At the veterinarian, a teeth cleaning and dental check-up will include putting the dog under anesthesia. This is to do a thorough job of getting built up tartar and plaque below the gums which would cause gingivitis and a sequence of decay. Taking your canine to the veterinarian for a dental checkup at least once a year is also important because they will take X-rays of the dog’s teeth. This will allow a wealth of information on your pet’s dental health that otherwise would be missing. A dog’s teeth might seem to only have a bit of tartar, but it is possible that the problem runs much deeper and can only be seen with medical devices. The dentist might also give antibiotic treatment to the dog in order to fight the bacterial build-up. Proper cleaning will include “scaling,” the scraping off of plaque and tartar, followed by polishing to ensure a smooth surface. The smoother the tooth, the less likely plaque will stick to the surface. If periodontal disease is severe in a dog, tooth extraction might prove necessary.
The truth is, smelly breath is the first sign of oral decay in our pets. And this decay leads to many more health problems. We should not wait for signs that our pet needs their teeth cleaned, but rather ensure regular cleanings appropriate for the size and breed of the dog in order to prevent serious health implications down the road. If we take great care of our pet’s dental health, they should have fresh breath for most of their life. A dog’s overall health begins in the mouth. Improper canine dental care often leads to heart, liver, and kidney damage. And a shorter life. Surprisingly, the problem-causing bacteria in a dog’s mouth can enter a dog’s bloodstream through the roots of teeth and the gums, and wreak havoc on their organs.
Although we might wait until there is an emergency to treat a dog’s dental problems, prevention is key. Surprisingly, brushing your dog’s teeth can be a very effective method in dental health. Dog toothpaste exists and comes in fun flavors like peanut butter, chicken, and beef. Make sure to never use human toothpaste, as the ingredient xylitol is toxic to pets. One could use a soft-bristled child toothbrush or a special finger brush which is sometimes easier. There are special dog toothbrushes as well to make the job more efficient. Besides brushing, there are dog chew toys made specifically for dental health and tartar prevention. More preventative measures include water additives, dental treats, and special diets. There is even a canine dental spray that not only hides the bad breath but helps to break down tartar and other odor-causing bacteria. Even if you do not have time to brush your dog’s teeth every day, do so as often as you can.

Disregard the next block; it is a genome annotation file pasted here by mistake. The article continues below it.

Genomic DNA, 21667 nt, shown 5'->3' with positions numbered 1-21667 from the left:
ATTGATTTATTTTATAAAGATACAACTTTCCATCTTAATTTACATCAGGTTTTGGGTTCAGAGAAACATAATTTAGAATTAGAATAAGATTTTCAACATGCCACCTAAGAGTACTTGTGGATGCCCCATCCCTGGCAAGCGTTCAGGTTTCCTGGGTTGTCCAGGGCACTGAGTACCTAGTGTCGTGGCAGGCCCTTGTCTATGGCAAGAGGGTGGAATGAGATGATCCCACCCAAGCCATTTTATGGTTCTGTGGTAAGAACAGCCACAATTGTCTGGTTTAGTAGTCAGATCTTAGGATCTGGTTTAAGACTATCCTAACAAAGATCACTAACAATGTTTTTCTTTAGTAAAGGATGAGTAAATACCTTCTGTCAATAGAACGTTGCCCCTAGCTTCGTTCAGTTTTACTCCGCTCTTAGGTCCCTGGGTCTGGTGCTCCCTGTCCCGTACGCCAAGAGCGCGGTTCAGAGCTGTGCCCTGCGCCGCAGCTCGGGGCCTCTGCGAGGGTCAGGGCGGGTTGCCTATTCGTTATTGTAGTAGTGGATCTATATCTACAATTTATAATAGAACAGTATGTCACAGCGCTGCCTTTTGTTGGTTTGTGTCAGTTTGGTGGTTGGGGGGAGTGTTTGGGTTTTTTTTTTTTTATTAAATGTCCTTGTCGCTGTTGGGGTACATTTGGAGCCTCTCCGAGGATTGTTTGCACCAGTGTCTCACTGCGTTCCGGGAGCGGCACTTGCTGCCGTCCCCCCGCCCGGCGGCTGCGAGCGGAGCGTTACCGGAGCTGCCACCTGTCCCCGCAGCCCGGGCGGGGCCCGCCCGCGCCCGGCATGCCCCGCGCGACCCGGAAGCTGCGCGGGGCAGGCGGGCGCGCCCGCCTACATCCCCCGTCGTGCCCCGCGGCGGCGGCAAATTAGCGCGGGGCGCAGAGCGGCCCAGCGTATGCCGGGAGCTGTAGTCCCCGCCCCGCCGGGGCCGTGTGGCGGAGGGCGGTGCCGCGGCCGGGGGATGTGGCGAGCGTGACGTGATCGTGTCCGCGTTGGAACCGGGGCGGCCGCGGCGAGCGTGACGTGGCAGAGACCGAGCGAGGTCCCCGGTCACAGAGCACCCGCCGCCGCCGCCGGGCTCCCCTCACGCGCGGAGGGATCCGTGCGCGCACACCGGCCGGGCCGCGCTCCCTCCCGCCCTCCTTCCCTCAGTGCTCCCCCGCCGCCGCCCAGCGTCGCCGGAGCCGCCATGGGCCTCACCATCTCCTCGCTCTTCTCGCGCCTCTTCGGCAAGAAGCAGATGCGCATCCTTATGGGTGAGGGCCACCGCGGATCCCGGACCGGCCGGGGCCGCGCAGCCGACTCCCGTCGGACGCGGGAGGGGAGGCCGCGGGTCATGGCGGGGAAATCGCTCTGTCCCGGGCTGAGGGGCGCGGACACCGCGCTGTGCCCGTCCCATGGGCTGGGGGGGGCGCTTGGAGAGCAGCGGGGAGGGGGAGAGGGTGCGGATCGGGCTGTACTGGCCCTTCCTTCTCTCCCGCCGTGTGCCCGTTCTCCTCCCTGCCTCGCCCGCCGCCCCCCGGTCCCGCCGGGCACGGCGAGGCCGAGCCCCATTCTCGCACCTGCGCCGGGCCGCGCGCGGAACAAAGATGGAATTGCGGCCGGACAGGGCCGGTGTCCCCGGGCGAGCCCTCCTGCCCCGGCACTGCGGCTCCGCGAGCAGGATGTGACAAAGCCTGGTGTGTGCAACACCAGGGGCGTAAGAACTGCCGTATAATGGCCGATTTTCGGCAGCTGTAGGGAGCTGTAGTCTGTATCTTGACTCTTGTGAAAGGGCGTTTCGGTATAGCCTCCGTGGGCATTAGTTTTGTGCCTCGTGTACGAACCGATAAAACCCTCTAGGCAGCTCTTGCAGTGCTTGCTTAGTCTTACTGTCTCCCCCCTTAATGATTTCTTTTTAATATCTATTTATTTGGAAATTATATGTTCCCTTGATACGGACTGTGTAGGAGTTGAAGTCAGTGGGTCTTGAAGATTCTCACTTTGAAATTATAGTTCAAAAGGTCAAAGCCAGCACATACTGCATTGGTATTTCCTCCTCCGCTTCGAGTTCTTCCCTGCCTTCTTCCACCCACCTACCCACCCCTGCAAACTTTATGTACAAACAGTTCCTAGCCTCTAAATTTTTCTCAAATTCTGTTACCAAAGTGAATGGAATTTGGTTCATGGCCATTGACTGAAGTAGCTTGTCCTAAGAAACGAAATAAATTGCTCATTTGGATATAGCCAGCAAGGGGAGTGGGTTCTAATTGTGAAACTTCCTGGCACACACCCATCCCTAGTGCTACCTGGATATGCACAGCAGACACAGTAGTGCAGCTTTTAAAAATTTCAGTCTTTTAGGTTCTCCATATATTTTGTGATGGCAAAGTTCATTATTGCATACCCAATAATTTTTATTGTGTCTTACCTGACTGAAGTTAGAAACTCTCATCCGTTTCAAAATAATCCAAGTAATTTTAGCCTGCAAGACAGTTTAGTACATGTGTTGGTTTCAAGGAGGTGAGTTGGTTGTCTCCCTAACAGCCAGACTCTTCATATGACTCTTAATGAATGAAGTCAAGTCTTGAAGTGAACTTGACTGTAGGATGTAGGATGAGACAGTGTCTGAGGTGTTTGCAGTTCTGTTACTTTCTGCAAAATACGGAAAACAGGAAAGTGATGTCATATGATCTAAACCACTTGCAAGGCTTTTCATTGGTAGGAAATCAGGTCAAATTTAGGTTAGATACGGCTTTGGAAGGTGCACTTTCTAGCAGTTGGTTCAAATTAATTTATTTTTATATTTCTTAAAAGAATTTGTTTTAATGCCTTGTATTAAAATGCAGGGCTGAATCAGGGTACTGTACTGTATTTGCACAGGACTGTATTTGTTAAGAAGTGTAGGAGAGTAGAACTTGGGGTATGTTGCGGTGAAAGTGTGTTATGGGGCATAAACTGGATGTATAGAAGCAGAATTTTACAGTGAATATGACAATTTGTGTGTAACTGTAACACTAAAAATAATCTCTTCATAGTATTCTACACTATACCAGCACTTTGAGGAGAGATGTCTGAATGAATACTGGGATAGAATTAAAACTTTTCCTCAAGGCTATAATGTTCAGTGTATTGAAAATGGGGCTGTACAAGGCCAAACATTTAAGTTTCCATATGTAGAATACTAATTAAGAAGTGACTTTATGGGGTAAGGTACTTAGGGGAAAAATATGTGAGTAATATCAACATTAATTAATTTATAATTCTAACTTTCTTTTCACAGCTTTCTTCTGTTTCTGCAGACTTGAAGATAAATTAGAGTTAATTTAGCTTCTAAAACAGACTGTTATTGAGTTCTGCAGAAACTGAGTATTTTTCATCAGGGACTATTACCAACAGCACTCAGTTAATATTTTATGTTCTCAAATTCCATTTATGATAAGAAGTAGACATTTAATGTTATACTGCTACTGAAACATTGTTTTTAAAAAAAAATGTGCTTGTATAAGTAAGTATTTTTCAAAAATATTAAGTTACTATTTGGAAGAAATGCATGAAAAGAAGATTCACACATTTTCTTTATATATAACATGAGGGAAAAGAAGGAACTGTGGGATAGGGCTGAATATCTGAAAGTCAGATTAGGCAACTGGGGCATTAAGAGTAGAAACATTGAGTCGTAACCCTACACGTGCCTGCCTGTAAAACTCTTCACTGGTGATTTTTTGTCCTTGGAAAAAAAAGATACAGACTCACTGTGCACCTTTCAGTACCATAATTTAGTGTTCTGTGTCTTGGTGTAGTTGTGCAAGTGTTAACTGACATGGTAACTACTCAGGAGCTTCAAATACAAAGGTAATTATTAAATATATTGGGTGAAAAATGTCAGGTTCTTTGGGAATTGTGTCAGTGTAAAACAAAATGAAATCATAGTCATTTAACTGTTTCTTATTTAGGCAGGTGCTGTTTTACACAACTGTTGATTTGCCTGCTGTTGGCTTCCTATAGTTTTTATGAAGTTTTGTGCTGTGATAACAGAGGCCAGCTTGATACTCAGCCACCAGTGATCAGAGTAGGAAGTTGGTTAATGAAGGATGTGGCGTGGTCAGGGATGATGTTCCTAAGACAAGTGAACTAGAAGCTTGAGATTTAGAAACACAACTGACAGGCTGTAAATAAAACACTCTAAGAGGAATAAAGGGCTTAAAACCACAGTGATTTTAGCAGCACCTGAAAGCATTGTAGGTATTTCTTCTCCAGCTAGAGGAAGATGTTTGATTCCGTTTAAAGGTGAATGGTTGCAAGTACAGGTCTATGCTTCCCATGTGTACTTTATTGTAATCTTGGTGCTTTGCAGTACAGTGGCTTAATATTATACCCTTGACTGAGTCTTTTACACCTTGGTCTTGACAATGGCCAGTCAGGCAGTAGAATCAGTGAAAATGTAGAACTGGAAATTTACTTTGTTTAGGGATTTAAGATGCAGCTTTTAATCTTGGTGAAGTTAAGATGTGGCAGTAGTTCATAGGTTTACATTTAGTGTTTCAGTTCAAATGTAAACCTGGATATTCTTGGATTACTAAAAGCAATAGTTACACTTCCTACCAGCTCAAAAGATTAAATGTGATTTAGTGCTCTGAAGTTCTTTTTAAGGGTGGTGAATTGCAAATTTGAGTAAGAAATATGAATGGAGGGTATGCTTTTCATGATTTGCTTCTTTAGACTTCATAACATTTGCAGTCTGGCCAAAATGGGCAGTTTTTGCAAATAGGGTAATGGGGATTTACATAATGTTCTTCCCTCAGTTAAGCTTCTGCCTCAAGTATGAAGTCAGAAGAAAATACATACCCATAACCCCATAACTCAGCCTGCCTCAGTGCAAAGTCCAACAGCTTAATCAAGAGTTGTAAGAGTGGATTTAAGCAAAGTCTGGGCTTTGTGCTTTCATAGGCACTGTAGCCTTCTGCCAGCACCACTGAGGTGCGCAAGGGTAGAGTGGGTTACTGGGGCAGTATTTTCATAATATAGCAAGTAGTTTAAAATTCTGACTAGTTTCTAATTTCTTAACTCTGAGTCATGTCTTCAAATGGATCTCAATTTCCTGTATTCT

It might seem like a bit much to brush your dog’s teeth every day, but just a minute or two a day (or week) and ensuring regular teeth cleanings can save a lot of physical suffering for your pet and financial suffering for you down the road. Discuss the best course of action for dental care with your veterinarian in Lake City.